Thursday, May 9, 2013

criticizing a criticism of critiques

Doug Beyer wrote a response to a question on tumblr about dealing with criticism, and it’s started to spread from Magic to the larger Nerd Art Community. As soon as I saw that a Wizards-employed person was writing about criticism, I almost tripped over myself in a silent movie-era slapstick manner to respond to it, because I have deep disagreements with most in the Magic community regarding criticism. Basically, I think it’s a valuable thing, and others disagree.*

Beyer, to his credit, doesn’t say that one should just ignore all criticism… but he starts off by saying that artists should try to see what the author of the criticism was saying. This is completely off, for a few reasons: first, intent is bullshit. I’ve criticized a lot of things in a lot of ways over a lot of different mediums. I’m not sure I could tell you what my intent was for all of them, other than I’m saying what I thought at the time. The artist doesn’t need to put themselves in the shoes of the critic, because all the information they have is there already, without the need to divine the authorial intent of the critic: they can already see the criticisms. They can judge each of those criticisms independently of the critic, and independently of each other.

Let’s use a non-artistic example here. You go for your morning run, since you’re an active, attractive person who cares about your physical health. Unfortunately, you have to deal with an emergency in the morning (eg someone in a forum Mafia game accused you of being scum), and are unable to take your morning shower. You dash into work, and the office bully, who you loathe due to the fact that well he’s just an idiotic bully, tells you that your shirt is “like, so gay” and that you smell “like a gym locker room today.” You can analyze these criticisms independently of who he is, and independently of one another: you know that your shirt (which features an elephant taking a picture of itself with its trunk) is the absolute best, while you smelling bad… there’s a good chance he’s right on that one.

In this case, getting outraged that he’s criticizing you for the smell is probably the wrong way to go. You will not look like a coward caving to a bully if you run out for some deodorant. You will, however, continue to smell terrible if you don’t, and no amount of loud protestation on your part will change this.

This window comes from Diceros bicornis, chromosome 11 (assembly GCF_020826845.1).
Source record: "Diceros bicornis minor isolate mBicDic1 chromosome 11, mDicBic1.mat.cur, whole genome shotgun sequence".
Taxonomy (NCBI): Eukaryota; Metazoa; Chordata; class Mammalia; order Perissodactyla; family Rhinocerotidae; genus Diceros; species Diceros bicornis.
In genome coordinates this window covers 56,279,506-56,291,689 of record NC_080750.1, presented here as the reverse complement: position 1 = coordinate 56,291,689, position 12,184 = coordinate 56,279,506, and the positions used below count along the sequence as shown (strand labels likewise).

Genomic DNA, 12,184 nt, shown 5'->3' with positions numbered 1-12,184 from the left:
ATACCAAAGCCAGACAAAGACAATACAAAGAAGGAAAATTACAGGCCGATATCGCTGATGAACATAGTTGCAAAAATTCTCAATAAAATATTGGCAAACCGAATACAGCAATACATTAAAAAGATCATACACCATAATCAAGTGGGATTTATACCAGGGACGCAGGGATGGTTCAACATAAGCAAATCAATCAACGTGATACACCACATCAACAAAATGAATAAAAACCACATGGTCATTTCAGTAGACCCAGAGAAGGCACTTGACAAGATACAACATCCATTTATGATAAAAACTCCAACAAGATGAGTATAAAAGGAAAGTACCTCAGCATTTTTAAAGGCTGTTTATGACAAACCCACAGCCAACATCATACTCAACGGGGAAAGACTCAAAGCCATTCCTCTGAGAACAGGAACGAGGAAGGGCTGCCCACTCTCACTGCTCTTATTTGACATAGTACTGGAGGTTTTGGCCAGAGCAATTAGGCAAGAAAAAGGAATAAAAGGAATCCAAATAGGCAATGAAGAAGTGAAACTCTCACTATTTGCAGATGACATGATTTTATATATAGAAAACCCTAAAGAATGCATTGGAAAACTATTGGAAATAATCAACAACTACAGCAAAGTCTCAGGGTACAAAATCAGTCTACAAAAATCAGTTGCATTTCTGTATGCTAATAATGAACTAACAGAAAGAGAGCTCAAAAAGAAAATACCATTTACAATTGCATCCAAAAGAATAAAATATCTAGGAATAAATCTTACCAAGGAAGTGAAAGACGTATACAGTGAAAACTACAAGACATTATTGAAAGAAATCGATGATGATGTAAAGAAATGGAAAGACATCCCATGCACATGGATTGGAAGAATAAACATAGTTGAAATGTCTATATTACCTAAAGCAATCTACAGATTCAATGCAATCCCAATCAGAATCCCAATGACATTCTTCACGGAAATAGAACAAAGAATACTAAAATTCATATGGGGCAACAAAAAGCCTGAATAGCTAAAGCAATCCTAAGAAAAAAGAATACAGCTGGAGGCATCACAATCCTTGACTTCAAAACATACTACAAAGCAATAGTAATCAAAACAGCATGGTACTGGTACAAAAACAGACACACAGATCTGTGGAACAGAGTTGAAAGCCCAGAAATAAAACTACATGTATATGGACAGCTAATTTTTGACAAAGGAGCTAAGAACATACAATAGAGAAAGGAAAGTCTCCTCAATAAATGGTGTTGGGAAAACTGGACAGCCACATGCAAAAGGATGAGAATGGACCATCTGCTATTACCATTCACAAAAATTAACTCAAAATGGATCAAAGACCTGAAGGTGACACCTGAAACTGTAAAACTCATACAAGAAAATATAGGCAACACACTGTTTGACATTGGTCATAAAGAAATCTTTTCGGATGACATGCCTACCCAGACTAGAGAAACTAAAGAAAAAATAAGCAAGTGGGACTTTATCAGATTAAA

On the other hand, if your beloved mother, who has not an unkind bone in her body, comments to you that you will never get anywhere if you continue to wear t-shirts and jeans to work, you can safely smile and nod and entirely ignore that criticism because you work at Google and earn $250k a year. Sometimes, criticism from even your biggest fans and supporters doesn’t mean that you should question something, but instead that those fans and supporters have no idea what they’re talking about.

Especially when it comes to arts-related as opposed to smell-related criticism, there will be plenty of times when you make something that you know is incredible because it was exactly what you were hoping to end up with, and other people just don’t get it at all. These people might have even adored things you’ve made previously, but if you were previously recording solo acoustic guitar songs and now you’re the second coming of Jesus Lizard, it’s pretty safe to ignore that. This isn’t because of who those fans are, or whether they’re trying to hurt or help you, but by the criticism instead. Criticism doesn’t necessarily mean that something is wrong, and lack of criticism does not mean that something is right. There’s been plenty of great art intended to shock, offend, infuriate, grate, piss off, and even to itself criticize, so if that’s what you’re going for, then a lack of criticism should send up a red flag. People not caring can be worse than criticism.

Mr. Beyer ends by reminding us that criticism is “just words,” so who cares? This is the biggest load of shit I’ve read in quite some time. It’s very possible that what you’ve created is “just mostly-water organisms making vibrations in their throats,” or even markings on a page intended to symbolize that, and if not, then it’s still work made by and (probably) intended for human consumption that won’t affect the larger universe. Human communication is what makes us special as a species, so the communication we have with each other had better matter or we’re all fucked. Since this is all just words, I’d like to remind Mr. Beyer that mdj4jmf8ir.

In short: criticism does matter. It should not be ignored because of who it came from, and neither should it be listened to because of who it came from. Listen to it on its own merits. Sometimes, critics will be wrong. Use criticism as a tool to better make what you want to make.

*For the purposes of keeping this a short response to a specific thing Mr. Beyer wrote, I’ll use the same interpretation of “criticism” he was using, ie negative feedback given to an artist about their work, mostly unrelated to the fields of literary criticism, art criticism, etc. I promise I have some fascinating thoughts relating criticism in the Magic community to the art and ideas of Marcel Duchamp, however.


Unknown said...

Take your "thoughts relating criticism in the Magic community to the art and ideas of Marcel Duchamp" and throw 'em in the pisser! j/k, I will read the shit out of that post. I liked your examples of the office bully and the kindhearted mother in terms of criticism. I will probably blatantly steal that analogy from you at a later date.

Unknown said...

"Let’s use a non-artistic example here. You go for your morning run, since you’re an active, attractive person who cares about your physical health." I don't know if this is actually a Sweaty Nerd joke or not, but that's what I got out of it and I found that joke hilarious!

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